The influence of electrocatalytic toxic gas sensor construction on its performance

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In recent years, a new and particularly interesting group of electrochemical gas sensors, which employ cyclic voltammetry technique to solid electrolytes, has been proposed and intensively developed [1-7]. Cyclic voltammetry is a method widely used in liquid electrochemistry for determination of chemical species concentration. The method is based on oxidation and reduction of chemical specie[...]

Zastosowanie metody różnic skończonych do symulacji czujników elektrokatalitycznych

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Czujniki elektrokatalityczne zbudowane na bazie elektrolitów stałych stanowią stosunkowo nowy typ czujników elektrochemicznych. Czujniki te pobudzane są okresowym sygnałem trójkątnym przy jednoczesnym pomiarze odpowiedzi prądowej czujnika (woltamperometria cykliczna). Jak pokazały nasze wcześniejsze badania [1, 2], w obecności NO2, So2 i Co2 w otoczeniu czujników zbudowanych na bazie wybrany[...]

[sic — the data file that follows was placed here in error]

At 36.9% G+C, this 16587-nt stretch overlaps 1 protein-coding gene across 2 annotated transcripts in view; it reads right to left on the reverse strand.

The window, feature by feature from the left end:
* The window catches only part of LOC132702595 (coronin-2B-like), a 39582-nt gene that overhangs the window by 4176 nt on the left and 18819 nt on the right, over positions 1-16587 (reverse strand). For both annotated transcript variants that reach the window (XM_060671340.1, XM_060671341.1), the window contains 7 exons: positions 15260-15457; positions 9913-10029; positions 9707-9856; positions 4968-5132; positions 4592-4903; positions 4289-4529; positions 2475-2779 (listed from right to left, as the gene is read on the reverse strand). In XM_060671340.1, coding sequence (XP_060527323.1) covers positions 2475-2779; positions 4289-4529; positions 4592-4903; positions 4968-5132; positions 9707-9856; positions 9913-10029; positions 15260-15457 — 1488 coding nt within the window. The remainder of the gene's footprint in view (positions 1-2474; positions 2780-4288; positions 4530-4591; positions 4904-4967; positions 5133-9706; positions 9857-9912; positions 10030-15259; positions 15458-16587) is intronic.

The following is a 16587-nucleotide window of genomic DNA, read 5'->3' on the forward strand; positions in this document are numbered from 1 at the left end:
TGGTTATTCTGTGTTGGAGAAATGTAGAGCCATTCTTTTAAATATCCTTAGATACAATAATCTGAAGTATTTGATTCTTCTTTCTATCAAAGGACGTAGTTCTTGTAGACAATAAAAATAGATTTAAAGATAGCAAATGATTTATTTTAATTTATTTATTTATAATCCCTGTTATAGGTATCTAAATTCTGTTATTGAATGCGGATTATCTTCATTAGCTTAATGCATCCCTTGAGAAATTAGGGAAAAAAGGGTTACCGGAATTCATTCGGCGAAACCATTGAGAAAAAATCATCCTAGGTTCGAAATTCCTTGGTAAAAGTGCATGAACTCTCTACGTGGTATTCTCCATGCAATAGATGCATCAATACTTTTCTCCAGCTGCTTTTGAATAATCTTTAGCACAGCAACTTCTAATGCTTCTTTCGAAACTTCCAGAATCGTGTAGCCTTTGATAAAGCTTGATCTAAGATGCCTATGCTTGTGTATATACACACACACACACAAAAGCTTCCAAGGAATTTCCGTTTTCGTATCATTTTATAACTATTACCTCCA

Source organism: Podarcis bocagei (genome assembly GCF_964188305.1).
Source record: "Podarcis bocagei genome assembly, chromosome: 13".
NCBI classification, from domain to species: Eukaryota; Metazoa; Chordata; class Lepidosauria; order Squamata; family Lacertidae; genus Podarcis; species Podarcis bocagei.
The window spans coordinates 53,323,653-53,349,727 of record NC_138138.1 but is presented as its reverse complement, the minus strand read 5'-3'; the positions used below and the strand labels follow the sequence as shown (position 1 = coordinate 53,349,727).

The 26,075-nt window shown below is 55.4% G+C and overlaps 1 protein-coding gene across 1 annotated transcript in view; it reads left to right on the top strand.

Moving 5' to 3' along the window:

Energia aktywacji i mechanizm przewodzenia w polimerowych czujnikach wilgotności z polietylenoiminy

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Oddziaływania pomiędzy cząsteczkami pary wodnej z filmem polimeru w dużym stopniu zależą od temperatury. Mechanizm procesów sorpcyjnych może być opisywany w oparciu o analizę wartości funkcji termodynamicznych. Zmiana entalpii adsorpcji H jest funkcją stopnia związania adsorbatu z polimerem, a zmiana energii swobodnej G określa tendencje systemu gaz/polimer do oddziaływań wzaje[...]

Electrocatalytic gas sensor with non-triangular excitation